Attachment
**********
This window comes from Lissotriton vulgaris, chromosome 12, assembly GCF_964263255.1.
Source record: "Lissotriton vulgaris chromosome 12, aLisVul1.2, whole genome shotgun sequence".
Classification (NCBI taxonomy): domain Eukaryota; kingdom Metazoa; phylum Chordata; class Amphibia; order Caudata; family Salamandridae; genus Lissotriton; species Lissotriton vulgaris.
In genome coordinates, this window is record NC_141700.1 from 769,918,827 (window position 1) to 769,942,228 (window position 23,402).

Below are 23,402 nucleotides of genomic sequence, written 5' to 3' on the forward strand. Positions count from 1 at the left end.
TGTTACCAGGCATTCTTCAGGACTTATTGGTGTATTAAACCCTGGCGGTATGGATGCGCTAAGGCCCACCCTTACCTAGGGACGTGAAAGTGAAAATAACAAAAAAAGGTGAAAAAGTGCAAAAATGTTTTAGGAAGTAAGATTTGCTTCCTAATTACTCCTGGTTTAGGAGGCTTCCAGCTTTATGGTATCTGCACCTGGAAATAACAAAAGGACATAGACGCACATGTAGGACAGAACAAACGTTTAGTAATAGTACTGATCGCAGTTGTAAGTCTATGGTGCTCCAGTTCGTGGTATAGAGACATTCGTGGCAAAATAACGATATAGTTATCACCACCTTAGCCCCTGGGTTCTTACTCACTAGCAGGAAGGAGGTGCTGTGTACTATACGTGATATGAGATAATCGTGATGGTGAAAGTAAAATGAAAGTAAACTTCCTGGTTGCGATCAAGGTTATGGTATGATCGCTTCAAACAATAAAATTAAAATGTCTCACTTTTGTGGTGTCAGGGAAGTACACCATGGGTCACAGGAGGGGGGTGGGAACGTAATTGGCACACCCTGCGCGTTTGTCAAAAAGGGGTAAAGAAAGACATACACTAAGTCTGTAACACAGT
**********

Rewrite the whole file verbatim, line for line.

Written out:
This window comes from Lissotriton vulgaris, chromosome 12, assembly GCF_964263255.1.
Source record: "Lissotriton vulgaris chromosome 12, aLisVul1.2, whole genome shotgun sequence".
Classification (NCBI taxonomy): domain Eukaryota; kingdom Metazoa; phylum Chordata; class Amphibia; order Caudata; family Salamandridae; genus Lissotriton; species Lissotriton vulgaris.
In genome coordinates, this window is record NC_141700.1 from 769,918,827 (window position 1) to 769,942,228 (window position 23,402).

Below are 23,402 nucleotides of genomic sequence, written 5' to 3' on the forward strand. Positions count from 1 at the left end.
TGTTACCAGGCATTCTTCAGGACTTATTGGTGTATTAAACCCTGGCGGTATGGATGCGCTAAGGCCCACCCTTACCTAGGGACGTGAAAGTGAAAATAACAAAAAAAGGTGAAAAAGTGCAAAAATGTTTTAGGAAGTAAGATTTGCTTCCTAATTACTCCTGGTTTAGGAGGCTTCCAGCTTTATGGTATCTGCACCTGGAAATAACAAAAGGACATAGACGCACATGTAGGACAGAACAAACGTTTAGTAATAGTACTGATCGCAGTTGTAAGTCTATGGTGCTCCAGTTCGTGGTATAGAGACATTCGTGGCAAAATAACGATATAGTTATCACCACCTTAGCCCCTGGGTTCTTACTCACTAGCAGGAAGGAGGTGCTGTGTACTATACGTGATATGAGATAATCGTGATGGTGAAAGTAAAATGAAAGTAAACTTCCTGGTTGCGATCAAGGTTATGGTATGATCGCTTCAAACAATAAAATTAAAATGTCTCACTTTTGTGGTGTCAGGGAAGTACACCATGGGTCACAGGAGGGGGGTGGGAACGTAATTGGCACACCCTGCGCGTTTGTCAAAAAGGGGTAAAGAAAGACATACACTAAGTCTGTAACACAGT